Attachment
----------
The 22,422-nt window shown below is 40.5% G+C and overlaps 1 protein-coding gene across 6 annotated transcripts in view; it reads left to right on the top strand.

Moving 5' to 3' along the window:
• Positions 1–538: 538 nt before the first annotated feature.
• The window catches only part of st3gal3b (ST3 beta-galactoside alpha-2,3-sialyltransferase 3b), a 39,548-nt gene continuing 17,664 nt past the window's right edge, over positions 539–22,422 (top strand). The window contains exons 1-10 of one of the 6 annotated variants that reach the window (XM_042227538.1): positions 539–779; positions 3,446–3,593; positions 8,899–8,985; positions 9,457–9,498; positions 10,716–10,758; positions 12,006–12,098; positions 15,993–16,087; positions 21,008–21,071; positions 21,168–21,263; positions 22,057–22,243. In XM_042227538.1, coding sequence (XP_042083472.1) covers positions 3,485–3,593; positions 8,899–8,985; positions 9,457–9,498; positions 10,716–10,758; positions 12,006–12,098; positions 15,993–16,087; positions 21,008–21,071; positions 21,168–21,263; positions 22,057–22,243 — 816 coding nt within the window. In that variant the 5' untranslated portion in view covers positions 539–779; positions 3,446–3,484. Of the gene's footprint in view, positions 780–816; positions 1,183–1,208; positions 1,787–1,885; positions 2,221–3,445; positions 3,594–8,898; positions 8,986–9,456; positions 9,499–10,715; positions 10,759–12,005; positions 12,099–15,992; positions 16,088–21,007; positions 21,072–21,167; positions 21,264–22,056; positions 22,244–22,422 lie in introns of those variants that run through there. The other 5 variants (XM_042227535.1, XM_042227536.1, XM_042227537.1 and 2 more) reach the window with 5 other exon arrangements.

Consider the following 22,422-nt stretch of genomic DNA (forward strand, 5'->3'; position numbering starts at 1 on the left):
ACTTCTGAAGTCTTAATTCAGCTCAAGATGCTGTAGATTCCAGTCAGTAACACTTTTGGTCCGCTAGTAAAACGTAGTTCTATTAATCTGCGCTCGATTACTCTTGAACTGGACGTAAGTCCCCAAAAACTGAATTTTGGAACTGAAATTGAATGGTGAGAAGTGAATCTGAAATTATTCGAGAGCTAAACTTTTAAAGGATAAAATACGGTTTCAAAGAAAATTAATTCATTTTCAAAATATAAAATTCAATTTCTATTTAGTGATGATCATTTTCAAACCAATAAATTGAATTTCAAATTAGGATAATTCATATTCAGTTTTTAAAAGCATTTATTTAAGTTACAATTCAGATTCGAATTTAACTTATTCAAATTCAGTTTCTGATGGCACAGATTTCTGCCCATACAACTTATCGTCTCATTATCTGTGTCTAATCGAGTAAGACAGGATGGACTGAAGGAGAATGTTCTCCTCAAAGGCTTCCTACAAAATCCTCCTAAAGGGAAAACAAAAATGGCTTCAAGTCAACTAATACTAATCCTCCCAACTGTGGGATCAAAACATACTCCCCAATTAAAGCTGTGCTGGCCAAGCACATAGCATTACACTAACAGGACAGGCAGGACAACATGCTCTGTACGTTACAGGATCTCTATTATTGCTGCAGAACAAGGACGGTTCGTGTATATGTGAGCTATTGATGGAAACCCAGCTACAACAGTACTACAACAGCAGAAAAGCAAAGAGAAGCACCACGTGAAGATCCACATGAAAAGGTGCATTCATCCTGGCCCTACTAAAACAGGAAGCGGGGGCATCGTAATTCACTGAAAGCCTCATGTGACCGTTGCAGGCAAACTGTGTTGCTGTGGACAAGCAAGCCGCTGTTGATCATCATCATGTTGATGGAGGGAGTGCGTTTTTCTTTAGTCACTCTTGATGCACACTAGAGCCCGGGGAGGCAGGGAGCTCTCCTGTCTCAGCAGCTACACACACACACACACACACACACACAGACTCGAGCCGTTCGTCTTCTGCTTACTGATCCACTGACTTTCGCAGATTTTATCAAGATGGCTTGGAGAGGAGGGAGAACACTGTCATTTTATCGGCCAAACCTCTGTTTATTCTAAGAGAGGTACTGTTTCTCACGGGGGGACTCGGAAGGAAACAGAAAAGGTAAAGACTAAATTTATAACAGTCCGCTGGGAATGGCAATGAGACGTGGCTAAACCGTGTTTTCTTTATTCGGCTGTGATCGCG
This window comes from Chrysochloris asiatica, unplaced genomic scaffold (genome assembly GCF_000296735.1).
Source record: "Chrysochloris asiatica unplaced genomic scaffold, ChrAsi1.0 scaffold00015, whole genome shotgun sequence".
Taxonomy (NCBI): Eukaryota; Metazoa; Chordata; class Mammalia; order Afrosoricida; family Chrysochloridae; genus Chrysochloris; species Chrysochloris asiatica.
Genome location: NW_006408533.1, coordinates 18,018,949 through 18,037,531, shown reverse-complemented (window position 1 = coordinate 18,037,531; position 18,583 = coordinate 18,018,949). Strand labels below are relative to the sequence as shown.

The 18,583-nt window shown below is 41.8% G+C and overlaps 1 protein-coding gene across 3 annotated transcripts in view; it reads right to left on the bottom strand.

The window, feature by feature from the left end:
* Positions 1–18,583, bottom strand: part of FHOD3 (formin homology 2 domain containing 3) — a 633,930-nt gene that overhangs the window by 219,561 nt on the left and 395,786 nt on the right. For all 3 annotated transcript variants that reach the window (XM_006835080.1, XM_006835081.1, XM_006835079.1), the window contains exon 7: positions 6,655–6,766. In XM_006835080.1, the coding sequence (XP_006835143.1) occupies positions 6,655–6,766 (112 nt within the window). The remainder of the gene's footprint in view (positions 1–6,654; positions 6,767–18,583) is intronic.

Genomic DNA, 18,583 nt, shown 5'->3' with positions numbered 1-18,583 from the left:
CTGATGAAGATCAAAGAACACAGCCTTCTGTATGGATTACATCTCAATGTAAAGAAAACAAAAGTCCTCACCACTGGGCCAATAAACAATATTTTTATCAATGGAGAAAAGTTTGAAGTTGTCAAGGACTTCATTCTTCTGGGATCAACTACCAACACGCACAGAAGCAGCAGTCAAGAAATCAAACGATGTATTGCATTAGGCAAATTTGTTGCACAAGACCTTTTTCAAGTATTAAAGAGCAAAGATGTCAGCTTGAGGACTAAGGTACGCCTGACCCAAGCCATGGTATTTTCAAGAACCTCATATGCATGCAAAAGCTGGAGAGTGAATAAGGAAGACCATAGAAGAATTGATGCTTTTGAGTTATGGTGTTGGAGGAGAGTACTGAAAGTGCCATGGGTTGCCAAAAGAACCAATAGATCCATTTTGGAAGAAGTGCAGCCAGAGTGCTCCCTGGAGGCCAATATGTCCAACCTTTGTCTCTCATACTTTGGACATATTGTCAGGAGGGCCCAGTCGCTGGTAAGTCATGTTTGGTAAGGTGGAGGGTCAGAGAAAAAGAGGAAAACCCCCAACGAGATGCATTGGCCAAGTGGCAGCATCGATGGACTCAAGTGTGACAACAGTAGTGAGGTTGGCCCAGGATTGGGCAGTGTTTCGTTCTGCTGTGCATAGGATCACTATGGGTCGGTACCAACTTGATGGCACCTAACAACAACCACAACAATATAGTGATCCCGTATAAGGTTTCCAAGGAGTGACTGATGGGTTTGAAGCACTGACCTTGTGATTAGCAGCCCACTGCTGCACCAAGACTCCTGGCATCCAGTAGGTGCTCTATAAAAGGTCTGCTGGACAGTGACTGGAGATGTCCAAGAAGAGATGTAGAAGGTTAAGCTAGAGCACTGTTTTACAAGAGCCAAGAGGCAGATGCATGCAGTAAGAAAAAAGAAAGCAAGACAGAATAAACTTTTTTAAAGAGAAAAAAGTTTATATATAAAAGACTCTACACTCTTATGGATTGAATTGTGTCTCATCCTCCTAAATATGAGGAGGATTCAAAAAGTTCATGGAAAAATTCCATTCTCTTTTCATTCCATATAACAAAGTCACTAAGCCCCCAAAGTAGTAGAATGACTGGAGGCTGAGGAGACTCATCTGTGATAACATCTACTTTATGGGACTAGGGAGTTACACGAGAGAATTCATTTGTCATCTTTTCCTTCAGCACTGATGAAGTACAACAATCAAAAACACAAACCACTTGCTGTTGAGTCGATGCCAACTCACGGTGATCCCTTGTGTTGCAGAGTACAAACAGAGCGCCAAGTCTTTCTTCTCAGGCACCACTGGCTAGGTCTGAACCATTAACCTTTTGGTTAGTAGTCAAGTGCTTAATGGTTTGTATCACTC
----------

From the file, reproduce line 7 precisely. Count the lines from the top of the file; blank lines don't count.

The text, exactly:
This window comes from Chrysochloris asiatica, unplaced genomic scaffold (genome assembly GCF_000296735.1).